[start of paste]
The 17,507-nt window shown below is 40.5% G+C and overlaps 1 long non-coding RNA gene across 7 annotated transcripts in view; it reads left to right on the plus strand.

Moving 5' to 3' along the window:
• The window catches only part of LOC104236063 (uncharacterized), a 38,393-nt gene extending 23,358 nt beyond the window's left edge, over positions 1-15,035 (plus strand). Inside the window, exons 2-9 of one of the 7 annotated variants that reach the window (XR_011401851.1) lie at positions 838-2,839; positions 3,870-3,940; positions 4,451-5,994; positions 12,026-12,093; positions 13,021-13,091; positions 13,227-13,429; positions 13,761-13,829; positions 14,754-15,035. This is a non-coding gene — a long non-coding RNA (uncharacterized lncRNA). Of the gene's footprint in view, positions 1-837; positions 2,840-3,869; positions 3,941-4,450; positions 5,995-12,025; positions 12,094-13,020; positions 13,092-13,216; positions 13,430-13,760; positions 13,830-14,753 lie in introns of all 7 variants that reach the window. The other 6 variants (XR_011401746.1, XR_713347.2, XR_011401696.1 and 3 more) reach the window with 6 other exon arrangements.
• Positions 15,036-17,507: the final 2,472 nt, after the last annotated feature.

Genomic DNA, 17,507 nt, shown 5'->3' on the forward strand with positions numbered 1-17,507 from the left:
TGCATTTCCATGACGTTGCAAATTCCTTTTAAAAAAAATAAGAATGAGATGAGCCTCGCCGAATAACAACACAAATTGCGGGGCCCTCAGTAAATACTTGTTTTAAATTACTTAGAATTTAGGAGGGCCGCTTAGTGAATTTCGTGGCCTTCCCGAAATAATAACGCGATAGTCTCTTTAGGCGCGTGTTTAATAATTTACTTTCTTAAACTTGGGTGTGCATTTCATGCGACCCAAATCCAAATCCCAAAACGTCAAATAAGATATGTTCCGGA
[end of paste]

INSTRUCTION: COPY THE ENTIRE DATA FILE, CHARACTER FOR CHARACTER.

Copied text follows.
The 17,507-nt window shown below is 40.5% G+C and overlaps 1 long non-coding RNA gene across 7 annotated transcripts in view; it reads left to right on the plus strand.

Moving 5' to 3' along the window:
• The window catches only part of LOC104236063 (uncharacterized), a 38,393-nt gene extending 23,358 nt beyond the window's left edge, over positions 1-15,035 (plus strand). Inside the window, exons 2-9 of one of the 7 annotated variants that reach the window (XR_011401851.1) lie at positions 838-2,839; positions 3,870-3,940; positions 4,451-5,994; positions 12,026-12,093; positions 13,021-13,091; positions 13,227-13,429; positions 13,761-13,829; positions 14,754-15,035. This is a non-coding gene — a long non-coding RNA (uncharacterized lncRNA). Of the gene's footprint in view, positions 1-837; positions 2,840-3,869; positions 3,941-4,450; positions 5,995-12,025; positions 12,094-13,020; positions 13,092-13,216; positions 13,430-13,760; positions 13,830-14,753 lie in introns of all 7 variants that reach the window. The other 6 variants (XR_011401746.1, XR_713347.2, XR_011401696.1 and 3 more) reach the window with 6 other exon arrangements.
• Positions 15,036-17,507: the final 2,472 nt, after the last annotated feature.

Genomic DNA, 17,507 nt, shown 5'->3' on the forward strand with positions numbered 1-17,507 from the left:
TGCATTTCCATGACGTTGCAAATTCCTTTTAAAAAAAATAAGAATGAGATGAGCCTCGCCGAATAACAACACAAATTGCGGGGCCCTCAGTAAATACTTGTTTTAAATTACTTAGAATTTAGGAGGGCCGCTTAGTGAATTTCGTGGCCTTCCCGAAATAATAACGCGATAGTCTCTTTAGGCGCGTGTTTAATAATTTACTTTCTTAAACTTGGGTGTGCATTTCATGCGACCCAAATCCAAATCCCAAAACGTCAAATAAGATATGTTCCGGA